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Federal National Mortgage Association v. Chiulli

Court of Appeals of New Mexico

June 27, 2018

STEPHEN CHIULLI, Defendant-Appellee.

          APPEAL FROM THE DISTRICT COURT OF SANTA FE COUNTY Sarah M. Singleton, District Judge

          Rodey, Dickason, Sloan, Akin & Robb, P.A. Edward Ricco Charles J. Vigil Charles R. Hughson Albuquerque, NM for Appellant

          Walcott, Henry & Winston, P.C. Donald A. Walcott Charles V. Henry, IV Santa Fe, NM for Appellee



         {¶1} In this case the district court dismissed the complaint to foreclose on a note and mortgage brought by Sun Trust Mortgage, Inc. (SunTrust) "with prejudice" as a discovery sanction. An appeal from the order of dismissal with prejudice was taken but then abandoned. In subsequent proceedings brought by the borrower, Stephen Chiulli, to enforce the order, the district court explained that when it dismissed the foreclosure complaint "with prejudice" it intended to extinguish all rights SunTrust had under the note and mortgage. The district court therefore ordered that no further action could be taken to enforce the note and mortgage. Federal National Mortgage Association (Fannie Mae), who was substituted for SunTrust as the plaintiff, appeals. Concluding that the district court's interpretation of its order of dismissal with prejudice was not manifestly unreasonable, we affirm.


         {¶2} SunTrust filed a complaint for foreclosure on Chiulli's home. Contemporaneously with the complaint, SunTrust filed notice that Chiulli's debt under the promissory note was discharged in a Chapter 7 case in the United States Bankruptcy Court of the District of New Mexico. Therefore, no claim was made against Chiulli personally under the note, and the complaint only sought an in rem judgment against the property itself to satisfy the amounts claimed under the note and mortgage. See Kepler v. Slade, 1995- NMSC-035, ¶¶7-8, 119N.M.802, 896P.2d482 (explaining that in the event of default on an underlying note, the mortgagee has independent remedies to sue on the note or in rem against the mortgaged property to satisfy the indebtedness); State v. Nunez, 2000-NMSC-013, ¶78, 129N.M. 63, 2P.3d 264 (explaining that "[a]n in rem action is directed ... at resolving the interests, claims, titles, and rights in that property[, ]" and is in "contradistinction to 'in personam' actions which are directed against a person." (emphasis added)).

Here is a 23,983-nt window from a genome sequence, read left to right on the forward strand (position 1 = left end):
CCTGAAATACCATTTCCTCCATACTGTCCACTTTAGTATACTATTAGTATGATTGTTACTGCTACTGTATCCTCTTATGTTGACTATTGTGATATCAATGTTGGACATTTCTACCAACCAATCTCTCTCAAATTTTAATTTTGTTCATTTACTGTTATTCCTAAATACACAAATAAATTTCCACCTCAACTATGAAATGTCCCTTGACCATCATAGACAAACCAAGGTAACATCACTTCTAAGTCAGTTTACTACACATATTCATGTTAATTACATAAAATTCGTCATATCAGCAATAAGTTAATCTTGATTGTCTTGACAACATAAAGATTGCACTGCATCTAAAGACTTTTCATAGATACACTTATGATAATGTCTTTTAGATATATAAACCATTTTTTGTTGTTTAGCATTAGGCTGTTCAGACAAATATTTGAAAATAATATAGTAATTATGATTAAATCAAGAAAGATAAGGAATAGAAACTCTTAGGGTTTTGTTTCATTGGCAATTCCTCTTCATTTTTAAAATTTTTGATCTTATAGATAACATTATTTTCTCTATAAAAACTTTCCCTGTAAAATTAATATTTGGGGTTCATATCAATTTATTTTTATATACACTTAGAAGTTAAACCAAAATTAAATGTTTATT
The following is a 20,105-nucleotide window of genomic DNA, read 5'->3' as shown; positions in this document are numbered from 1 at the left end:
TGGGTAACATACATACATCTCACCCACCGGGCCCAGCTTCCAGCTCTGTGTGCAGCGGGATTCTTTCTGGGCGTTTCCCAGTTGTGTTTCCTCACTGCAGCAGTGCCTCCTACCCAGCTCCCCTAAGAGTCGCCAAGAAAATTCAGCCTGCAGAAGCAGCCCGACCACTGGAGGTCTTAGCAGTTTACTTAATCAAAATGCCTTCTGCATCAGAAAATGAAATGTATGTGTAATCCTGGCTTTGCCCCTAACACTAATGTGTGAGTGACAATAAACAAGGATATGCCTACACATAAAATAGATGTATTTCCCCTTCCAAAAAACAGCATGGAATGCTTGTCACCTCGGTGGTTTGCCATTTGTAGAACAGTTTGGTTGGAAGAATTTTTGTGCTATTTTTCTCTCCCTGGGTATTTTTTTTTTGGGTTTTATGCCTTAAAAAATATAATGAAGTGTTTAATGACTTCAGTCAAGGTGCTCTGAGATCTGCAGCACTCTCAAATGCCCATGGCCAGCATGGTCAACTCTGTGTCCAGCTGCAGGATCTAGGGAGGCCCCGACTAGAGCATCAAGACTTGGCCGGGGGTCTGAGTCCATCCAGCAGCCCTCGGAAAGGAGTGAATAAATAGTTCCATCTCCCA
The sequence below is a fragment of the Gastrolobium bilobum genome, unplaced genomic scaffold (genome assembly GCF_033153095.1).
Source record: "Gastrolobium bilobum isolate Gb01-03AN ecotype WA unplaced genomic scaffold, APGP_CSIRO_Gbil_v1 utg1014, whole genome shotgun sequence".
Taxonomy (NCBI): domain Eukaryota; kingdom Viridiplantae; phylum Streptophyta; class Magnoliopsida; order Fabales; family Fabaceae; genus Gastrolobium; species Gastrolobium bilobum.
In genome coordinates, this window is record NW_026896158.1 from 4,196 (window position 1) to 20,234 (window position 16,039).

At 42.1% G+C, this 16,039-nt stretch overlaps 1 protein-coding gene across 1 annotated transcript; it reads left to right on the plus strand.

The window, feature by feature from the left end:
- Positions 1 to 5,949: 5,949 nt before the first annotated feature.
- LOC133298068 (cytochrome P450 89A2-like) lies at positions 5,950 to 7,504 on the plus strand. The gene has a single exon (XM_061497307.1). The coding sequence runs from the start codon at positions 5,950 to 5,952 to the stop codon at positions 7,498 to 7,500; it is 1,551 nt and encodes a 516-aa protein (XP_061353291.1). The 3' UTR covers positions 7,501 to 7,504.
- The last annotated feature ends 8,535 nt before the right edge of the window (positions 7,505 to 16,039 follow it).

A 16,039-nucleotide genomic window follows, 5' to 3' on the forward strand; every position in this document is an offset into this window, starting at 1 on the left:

{¶3} SunTrust's standing was in issue at the outset of the litigation. Although the lender on the note was Attessa Enterprises, Inc., dba Crescent Financial Solutions (Attessa) and the mortgage was in favor of Mortgage Electronic Registration Systems, Inc. (MERS) as nominee for the lender, SunTrust alleged it was entitled to enforce the note and mortgage by virtue of assignments attached to the complaint. Chiulli denied the note and mortgage had been properly assigned, and affirmatively alleged that SunTrust lacked standing to bring the suit. Chiulli also filed counterclaims against SunTrust for slander of title, breach of contract, breach of the covenant of good faith and fair dealing, interference with contractual relations, fraud, violation of the Unfair Practices Act, violation of the Fair Credit Reporting Act, and violation of the Fair Debt Collection Practices Act, which materially relied on his allegations that the alleged assignment of the mortgage to SunTrust was made by SunTrust to itself, was improper and ineffective, and that the promissory note was not indorsed.

         {¶4} Chiulli sought discovery from SunTrust seeking information and documentation regarding the note and mortgage as well as the assignment of the loan and mortgage from Attessa to SunTrust. SunTrust objected to these discovery requests and produced no documentation concerning the note and mortgage, or the assignment of the loan from Attessa to SunTrust. Chiulli filed a motion to compel SunTrust to answer the discovery requests, which district court Judge Sarah M. Singleton granted. Judge Singleton ruled that the discovery requests were clearly relevant to the standing of SunTrust to bring the suit, and ordered SunTrust to answer interrogatories and produce documents. Specifically, Judge Singleton ordered SunTrust to answer interrogatories to identify and provide contact information for people with knowledge of the loan and mortgage; to answer the dates of employment of the person who signed the assignment of mortgage and verified the interrogatories; to identify the person responsible for directing and having the assignment of mortgage prepared; to identify the person responsible for filing the assignment of mortgage; to identify the person at the original lender who authorized transfer of the loan; and to provide information about the person at MERS who authorized the transfer of the loan from the original lender. In addition, SunTrust was ordered to produce all of its files on the loan; and all contracts, agreements, correspondence, or communications between Sun Trust and Attessa regarding the loan.